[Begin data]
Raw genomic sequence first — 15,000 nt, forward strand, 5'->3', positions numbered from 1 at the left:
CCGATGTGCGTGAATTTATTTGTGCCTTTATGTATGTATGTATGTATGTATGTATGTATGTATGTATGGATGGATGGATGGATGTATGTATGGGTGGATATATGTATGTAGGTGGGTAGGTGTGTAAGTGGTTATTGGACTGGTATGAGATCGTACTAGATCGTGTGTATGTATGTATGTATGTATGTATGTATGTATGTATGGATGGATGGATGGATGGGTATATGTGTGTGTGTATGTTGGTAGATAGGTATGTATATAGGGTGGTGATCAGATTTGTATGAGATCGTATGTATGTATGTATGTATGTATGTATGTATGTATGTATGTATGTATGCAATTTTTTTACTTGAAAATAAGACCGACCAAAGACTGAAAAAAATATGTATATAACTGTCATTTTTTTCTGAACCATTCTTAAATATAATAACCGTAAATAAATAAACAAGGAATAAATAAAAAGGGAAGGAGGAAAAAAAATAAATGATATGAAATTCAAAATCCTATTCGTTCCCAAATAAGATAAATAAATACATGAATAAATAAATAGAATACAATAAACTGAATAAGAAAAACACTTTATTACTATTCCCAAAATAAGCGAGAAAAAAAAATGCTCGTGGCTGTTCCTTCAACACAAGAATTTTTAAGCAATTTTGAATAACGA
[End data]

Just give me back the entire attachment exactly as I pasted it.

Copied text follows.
Raw genomic sequence first — 15,000 nt, forward strand, 5'->3', positions numbered from 1 at the left:
CCGATGTGCGTGAATTTATTTGTGCCTTTATGTATGTATGTATGTATGTATGTATGTATGTATGTATGGATGGATGGATGGATGTATGTATGGGTGGATATATGTATGTAGGTGGGTAGGTGTGTAAGTGGTTATTGGACTGGTATGAGATCGTACTAGATCGTGTGTATGTATGTATGTATGTATGTATGTATGTATGTATGGATGGATGGATGGATGGGTATATGTGTGTGTGTATGTTGGTAGATAGGTATGTATATAGGGTGGTGATCAGATTTGTATGAGATCGTATGTATGTATGTATGTATGTATGTATGTATGTATGTATGTATGTATGCAATTTTTTTACTTGAAAATAAGACCGACCAAAGACTGAAAAAAATATGTATATAACTGTCATTTTTTTCTGAACCATTCTTAAATATAATAACCGTAAATAAATAAACAAGGAATAAATAAAAAGGGAAGGAGGAAAAAAAATAAATGATATGAAATTCAAAATCCTATTCGTTCCCAAATAAGATAAATAAATACATGAATAAATAAATAGAATACAATAAACTGAATAAGAAAAACACTTTATTACTATTCCCAAAATAAGCGAGAAAAAAAAATGCTCGTGGCTGTTCCTTCAACACAAGAATTTTTAAGCAATTTTGAATAACGA